Giving ‘leading from behind’ new meaning

Mitt Romney likes to talk about “American exceptionalism” and maintaining the United States’ role as “the undisputed leader of the world,” but I’m not sure if he knows quite what that means.

Ben Armbruster reports on the former governor’s latest thoughts on U.S. policy in the Middle East.

Now it seems that a President Romney will allow the Israeli government to decide American policy toward that country. The free daily newspaper Israel Hayom — a media outlet closely associated with right-wing Prime Minister Benjamin Netanyahu — asked Romney if, as president, he would ever consider moving the American Embassy in Israel from Tel Aviv to Jerusalem. In his answer, Romney made some astonishing claims.

First, that his policy toward Israel will be guided by Israeli leaders; second, on the Jerusalem issue, he’d do whatever Israel tells him to do; and third, he does not think the United States should take a leadership role in resolving the Israeli-Palestinian conflict.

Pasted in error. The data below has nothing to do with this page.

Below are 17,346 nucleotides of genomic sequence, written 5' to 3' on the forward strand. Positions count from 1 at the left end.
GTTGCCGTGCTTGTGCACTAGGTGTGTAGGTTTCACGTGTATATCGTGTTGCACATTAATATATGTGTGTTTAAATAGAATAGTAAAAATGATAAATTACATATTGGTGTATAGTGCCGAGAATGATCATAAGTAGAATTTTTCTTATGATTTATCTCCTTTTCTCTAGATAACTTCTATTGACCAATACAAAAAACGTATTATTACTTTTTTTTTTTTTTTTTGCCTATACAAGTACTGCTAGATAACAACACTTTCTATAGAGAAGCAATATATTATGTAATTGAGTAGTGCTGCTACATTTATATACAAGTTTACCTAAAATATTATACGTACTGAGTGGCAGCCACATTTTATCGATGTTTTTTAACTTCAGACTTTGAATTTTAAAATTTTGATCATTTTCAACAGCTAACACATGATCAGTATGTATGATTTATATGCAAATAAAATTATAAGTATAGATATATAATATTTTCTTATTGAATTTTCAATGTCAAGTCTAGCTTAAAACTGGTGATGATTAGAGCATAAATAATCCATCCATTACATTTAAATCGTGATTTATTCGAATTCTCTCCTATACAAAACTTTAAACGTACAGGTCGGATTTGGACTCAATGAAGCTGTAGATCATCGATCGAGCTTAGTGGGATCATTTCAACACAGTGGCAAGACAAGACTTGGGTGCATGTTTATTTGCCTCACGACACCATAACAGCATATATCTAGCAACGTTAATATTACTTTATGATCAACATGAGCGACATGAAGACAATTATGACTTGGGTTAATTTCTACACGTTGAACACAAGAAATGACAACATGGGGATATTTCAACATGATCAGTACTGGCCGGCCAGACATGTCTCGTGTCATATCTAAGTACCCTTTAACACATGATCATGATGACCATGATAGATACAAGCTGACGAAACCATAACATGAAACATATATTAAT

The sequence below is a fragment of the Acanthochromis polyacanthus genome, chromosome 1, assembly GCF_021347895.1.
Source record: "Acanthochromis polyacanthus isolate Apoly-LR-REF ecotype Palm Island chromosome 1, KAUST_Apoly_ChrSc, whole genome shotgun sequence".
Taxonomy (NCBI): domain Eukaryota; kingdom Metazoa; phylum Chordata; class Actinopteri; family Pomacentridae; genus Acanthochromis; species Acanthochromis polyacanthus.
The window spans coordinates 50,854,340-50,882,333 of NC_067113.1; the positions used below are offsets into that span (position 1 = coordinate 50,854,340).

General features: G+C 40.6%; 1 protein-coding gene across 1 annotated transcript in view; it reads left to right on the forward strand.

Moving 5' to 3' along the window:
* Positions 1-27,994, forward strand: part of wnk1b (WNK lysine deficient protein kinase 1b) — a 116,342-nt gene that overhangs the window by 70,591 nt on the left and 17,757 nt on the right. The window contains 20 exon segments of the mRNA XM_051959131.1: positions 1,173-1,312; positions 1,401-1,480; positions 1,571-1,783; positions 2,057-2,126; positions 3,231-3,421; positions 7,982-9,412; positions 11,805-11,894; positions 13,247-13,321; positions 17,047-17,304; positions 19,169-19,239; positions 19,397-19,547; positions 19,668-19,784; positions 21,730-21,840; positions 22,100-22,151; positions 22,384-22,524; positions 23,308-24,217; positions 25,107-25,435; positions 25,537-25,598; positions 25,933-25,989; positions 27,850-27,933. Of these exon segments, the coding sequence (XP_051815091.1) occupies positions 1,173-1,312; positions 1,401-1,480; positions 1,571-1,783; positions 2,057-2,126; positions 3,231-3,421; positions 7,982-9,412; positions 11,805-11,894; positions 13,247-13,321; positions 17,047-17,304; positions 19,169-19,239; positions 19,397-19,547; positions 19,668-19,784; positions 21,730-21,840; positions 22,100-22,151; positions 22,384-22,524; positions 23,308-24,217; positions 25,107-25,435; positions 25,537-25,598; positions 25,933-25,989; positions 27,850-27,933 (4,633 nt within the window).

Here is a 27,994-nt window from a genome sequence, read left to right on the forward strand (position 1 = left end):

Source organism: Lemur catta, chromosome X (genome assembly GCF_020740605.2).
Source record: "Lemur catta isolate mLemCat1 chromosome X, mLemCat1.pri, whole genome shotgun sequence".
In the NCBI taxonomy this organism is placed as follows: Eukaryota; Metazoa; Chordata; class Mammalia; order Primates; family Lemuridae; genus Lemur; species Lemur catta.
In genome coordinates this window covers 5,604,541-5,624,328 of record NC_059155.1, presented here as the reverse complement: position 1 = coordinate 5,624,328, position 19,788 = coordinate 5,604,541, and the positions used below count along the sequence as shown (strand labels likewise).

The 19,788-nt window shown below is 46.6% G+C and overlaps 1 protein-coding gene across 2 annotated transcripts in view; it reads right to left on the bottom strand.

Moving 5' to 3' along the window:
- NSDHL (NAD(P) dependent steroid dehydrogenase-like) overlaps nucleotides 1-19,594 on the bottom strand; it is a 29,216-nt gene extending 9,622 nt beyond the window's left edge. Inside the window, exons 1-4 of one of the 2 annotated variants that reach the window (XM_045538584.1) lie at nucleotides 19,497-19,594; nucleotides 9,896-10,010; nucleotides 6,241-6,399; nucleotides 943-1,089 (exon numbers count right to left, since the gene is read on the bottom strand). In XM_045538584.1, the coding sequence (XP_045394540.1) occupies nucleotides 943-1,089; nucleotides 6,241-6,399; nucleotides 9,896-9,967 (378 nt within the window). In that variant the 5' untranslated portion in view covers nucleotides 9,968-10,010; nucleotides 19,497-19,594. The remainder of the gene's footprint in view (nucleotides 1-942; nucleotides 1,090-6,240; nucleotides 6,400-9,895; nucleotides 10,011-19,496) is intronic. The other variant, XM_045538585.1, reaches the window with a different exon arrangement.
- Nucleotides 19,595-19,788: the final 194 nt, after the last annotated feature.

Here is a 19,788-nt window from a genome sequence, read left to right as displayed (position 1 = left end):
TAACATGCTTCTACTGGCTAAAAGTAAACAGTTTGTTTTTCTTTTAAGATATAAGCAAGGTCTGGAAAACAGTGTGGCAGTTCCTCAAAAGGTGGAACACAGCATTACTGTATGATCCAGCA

That’s not an exaggeration. Romney vowed that his administration’s actions would be “recommended … by Israeli leaders,” and he’d “be inclined” to do whatever Israeli leaders thought “would be helpful to their efforts.” He added, “I don’t think America should play the role of the leader of the peace process,” instead ceding the leadership role to Israel.

This comes, by the way, about a week after Romney said he’d like to see China replace the United States as the global leader on international aid and humanitarian relief.

And the week before, Romney said he would “pursue” whatever course in Afghanistan military leaders told him to take.

No matter what one thinks of Romney’s presidential candidacy, as an objective matter, I think it’s fair to say “leadership” isn’t one of his strong points.